Wednesday, July 29, 2009

The Log Driver's Waltz

This is cool. The National Film Board of Canada has just made hundreds of their films available for free on the web. Go to

As an example, here is a cartoon based on the classic song written by Wade Hemsworth.

Sunday, July 19, 2009


Madrona amidst the firs
Originally uploaded by wplynn
I recently spent a week in Port Townsend on Washington's Olympic Peninsula. It is a beautiful place but I find that one of the things I look forward to most are the Madrona trees. They shed their bark year round and the wood underneath is a shockingly bright red. Always grow near salt water and seem to prefer growing on stone.

In Canada and Britain the tree is called Arbutus. Paddy Graber has a wonderful song he learned in Ireland as a boy about a princess named Arbutus who is forced to remove her brown dress "but before its hem could touch the ground, she had turned into a tree." Gordon Bok does a gorgeous version of the song on his album Return To The Land.

Summer Haiku

Fruit in my garden
Growing strangely incomplete.
Where are the stickers?

photo by mustangaly911

Saturday, July 18, 2009

I'm changing my name to Fannie Mae

One of the weird things about being Tom Paxton is that after over 40 years of writing topical songs he doesn't need to write new songs, just dust off old ones and bring them up to date. A couple of years ago he changed "Lyndon Johnson Told The Nation" to "George W. Told The Nation." Now here's a new transformation.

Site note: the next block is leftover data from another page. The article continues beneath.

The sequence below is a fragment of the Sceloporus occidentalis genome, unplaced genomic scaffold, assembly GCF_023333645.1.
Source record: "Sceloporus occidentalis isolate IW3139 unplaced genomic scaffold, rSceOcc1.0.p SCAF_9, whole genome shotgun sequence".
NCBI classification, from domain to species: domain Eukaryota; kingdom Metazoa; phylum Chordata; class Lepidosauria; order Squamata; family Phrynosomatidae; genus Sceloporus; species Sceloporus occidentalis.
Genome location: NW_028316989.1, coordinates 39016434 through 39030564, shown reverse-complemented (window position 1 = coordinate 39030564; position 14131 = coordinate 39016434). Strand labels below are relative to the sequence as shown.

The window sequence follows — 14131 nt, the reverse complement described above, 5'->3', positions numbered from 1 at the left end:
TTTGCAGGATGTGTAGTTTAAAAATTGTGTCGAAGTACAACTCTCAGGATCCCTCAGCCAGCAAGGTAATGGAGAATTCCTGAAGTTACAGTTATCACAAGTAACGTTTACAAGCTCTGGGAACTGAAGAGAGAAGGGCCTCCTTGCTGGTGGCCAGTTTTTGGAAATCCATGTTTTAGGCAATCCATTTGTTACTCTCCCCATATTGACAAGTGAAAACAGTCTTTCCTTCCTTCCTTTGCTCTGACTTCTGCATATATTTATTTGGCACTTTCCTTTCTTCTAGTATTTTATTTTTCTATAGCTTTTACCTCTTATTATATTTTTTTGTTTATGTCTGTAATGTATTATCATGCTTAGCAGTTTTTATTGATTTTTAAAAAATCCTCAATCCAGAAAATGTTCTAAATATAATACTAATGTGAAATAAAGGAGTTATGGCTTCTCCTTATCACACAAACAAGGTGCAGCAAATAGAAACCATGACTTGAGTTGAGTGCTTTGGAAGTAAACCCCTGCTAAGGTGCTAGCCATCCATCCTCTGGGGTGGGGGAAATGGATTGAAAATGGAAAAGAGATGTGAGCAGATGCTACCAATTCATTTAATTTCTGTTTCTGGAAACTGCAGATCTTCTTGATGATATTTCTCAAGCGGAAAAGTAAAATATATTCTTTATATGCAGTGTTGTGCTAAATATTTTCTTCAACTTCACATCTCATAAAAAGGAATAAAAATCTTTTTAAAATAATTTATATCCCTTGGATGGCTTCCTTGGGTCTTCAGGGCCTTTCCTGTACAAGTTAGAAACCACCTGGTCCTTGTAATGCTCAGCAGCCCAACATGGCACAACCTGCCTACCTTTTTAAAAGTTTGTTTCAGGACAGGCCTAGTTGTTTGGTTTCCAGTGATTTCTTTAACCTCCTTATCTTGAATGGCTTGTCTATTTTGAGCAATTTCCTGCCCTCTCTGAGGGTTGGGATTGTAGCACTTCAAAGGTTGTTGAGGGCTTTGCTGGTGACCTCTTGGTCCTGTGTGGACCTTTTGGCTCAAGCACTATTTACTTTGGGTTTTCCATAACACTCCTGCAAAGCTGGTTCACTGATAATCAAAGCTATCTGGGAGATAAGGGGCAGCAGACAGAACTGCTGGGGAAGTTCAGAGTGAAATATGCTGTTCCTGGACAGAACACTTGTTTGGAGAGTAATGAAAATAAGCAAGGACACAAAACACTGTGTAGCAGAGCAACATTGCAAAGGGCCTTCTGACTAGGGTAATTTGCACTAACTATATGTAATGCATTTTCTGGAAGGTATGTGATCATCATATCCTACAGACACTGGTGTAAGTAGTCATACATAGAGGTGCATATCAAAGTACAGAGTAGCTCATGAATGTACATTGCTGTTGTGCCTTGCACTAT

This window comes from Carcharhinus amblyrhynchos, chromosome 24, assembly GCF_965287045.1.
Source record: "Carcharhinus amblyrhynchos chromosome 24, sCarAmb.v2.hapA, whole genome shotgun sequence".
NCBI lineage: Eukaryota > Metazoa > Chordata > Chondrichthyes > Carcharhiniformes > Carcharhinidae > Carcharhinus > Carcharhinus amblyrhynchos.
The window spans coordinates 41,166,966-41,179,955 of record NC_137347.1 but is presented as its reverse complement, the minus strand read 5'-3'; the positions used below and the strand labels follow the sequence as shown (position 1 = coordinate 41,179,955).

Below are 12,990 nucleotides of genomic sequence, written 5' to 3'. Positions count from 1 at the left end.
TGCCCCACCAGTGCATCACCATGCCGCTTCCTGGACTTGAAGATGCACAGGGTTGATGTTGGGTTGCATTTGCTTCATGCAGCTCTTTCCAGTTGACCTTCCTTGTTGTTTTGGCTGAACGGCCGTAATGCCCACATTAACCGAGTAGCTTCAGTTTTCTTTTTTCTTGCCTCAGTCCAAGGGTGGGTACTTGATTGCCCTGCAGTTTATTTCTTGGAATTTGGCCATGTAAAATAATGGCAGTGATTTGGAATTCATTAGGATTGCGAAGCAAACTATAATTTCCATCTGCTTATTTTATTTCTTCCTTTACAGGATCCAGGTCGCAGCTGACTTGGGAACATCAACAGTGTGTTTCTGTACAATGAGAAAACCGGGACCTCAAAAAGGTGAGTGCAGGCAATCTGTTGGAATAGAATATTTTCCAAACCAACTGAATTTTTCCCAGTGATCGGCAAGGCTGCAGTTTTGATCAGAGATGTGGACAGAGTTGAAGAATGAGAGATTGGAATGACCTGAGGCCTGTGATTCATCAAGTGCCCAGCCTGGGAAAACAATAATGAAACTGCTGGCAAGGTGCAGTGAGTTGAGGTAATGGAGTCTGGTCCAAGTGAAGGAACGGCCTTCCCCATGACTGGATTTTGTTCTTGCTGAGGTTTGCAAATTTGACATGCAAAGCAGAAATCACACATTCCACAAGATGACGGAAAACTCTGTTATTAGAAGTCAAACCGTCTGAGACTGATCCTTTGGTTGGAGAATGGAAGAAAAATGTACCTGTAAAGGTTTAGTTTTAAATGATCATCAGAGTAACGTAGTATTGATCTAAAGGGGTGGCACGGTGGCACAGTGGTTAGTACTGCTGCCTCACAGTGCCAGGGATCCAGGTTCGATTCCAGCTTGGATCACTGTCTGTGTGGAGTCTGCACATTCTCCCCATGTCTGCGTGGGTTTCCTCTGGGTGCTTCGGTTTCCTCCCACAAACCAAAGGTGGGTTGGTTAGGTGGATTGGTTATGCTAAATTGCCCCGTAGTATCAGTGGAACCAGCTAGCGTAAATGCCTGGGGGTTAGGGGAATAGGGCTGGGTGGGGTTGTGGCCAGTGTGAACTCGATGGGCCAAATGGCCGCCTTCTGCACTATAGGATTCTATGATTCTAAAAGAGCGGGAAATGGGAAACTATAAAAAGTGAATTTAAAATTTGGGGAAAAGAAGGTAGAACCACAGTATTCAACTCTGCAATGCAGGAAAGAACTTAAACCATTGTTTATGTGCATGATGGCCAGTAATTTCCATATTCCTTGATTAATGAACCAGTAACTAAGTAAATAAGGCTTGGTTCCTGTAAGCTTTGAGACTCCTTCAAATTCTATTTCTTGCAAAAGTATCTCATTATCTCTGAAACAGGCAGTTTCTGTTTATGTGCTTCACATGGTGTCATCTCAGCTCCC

After the "United Breaks Guitars" video went viral I was reminded of Ton's song on the same subject, "Thank You, Republic Airlines." I went looking for him on Youtube and found his remake of his own "I'm Changing My Name To Chrysler." Remarkably, the new lyrics are even more clever than the old.

Monday, July 13, 2009

Sing For The Song, Boy

I thought of Bob Gibson yesterday for the first time in years. I had never heard of him until one day around 1980 when we went into Greenwich Village to see Tom Paxton. Out came the opening act: a plump, fifty-ish guy in a jacket and tie. He solemnly placed the jacket on a chair, picked up a guitar, and sang: "Yes, Mr. Rogers, I'm living in sin with your daughter..." and he owned the room.

Everybody in the folk movement borrowed from Gibson. With (Bob) Hamilton Camp he made some of the coolest albums in folk. He discovered Joan Baez (which he said was like trying to take credit for discovering the Grand Canyon...SOMEONE was going to notice it); he tried to talk Phil Ochs out of writing political stuff and Ochs took the tune he played as he talked and wrote "One More Parade." He was probably the best interpreter of Shel Silverstein songs (LIke Yes, Mr Rogers, and the Gibson-inspired "LIving Legend").

Can't find either of those on Youtube, so here he is with Gibson and Camp on what looks like a cable access show, doing a Silverstien classic. Great harmonies.